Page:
Could you please indicate whether you have a point of view on what drives some franchisors to start new company-owned stores, as well as franchised locations? If only one of the two makes more financial sense in the franchising world (as far as return on investment, net present value, etc.), why don’t they go with that choice only?
Franchise goals dictate franchise or company owned locations and choices
This is a good question that gets beneath the surface of several critical franchising issues. Here’s our take: The sword can cut both ways, but it is a function of the swordsman’s skills, and intent.
Franchise or company owned locations can be driven by a number of factors. Example: company owned units may allow for testing of new products, services, etc. that might be unfair to foist onto franchisees initially. These units can be a “proving ground” for ideas thought worthy by the franchisor, but not yet ready for network distribution, or not yet accepted by franchisees. If this is really the case, then hail to the franchisor that would lay out its money instead of using franchisees as guinea pigs. Unfortunately, we can’t assume that’s always the norm. And those instances in which a franchisor does not test market first, good relationships are put at risk and that is not a good road to travel. But there is a sharper blade to be concerned with and that is the razor of perception and competition.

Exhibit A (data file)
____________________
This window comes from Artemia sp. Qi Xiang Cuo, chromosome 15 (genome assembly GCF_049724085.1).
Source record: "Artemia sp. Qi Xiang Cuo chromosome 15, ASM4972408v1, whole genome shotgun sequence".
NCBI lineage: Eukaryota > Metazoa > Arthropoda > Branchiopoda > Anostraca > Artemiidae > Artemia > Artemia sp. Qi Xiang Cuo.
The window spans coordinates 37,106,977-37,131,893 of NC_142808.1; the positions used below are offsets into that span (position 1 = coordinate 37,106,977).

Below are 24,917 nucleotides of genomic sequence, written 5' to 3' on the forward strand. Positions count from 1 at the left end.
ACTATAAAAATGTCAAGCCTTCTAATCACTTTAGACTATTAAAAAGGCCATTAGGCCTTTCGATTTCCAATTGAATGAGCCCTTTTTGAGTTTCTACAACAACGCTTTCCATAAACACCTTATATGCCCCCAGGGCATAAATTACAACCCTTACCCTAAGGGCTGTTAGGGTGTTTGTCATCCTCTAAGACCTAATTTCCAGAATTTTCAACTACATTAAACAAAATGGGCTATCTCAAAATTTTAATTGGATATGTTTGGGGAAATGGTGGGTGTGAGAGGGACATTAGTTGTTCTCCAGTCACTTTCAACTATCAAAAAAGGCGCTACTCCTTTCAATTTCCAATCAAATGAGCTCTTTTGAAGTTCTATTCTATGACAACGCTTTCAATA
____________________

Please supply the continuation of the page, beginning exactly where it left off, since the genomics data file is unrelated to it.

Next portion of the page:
Franchising and quality relationships
Quality franchise relationships are mostly a function of trust and performance. Let’s assume that you are my franchisor and I am your franchisee. I would expect you to be in the business of franchising, not in the business of competing with me, and that is the way your actions would be viewed. If you are opening company-owned locations, it is highly unlikely that you would be placing those units in undesirable areas. You are opening in the best areas that you can find. So, what does that tell me, and the rest of the franchisees in your system? It tells us that you will drive both ways on a one-way street.
On the other hand, when a franchisor is deciding between franchise or company owned locations, the goal may well be getting to a good territory before the competition gets there and there is no franchisee willing to take that spot.
We are of the opinion that franchisors should take care of franchisees as a top priority to achieve a return on increased franchise sales and royalties. If the franchisor straddles both franchising and chain operations, it may have an identity crisis.
But, like most things in life, there are circumstances that demand certain actions and franchising is nothing if not dynamic and changeable.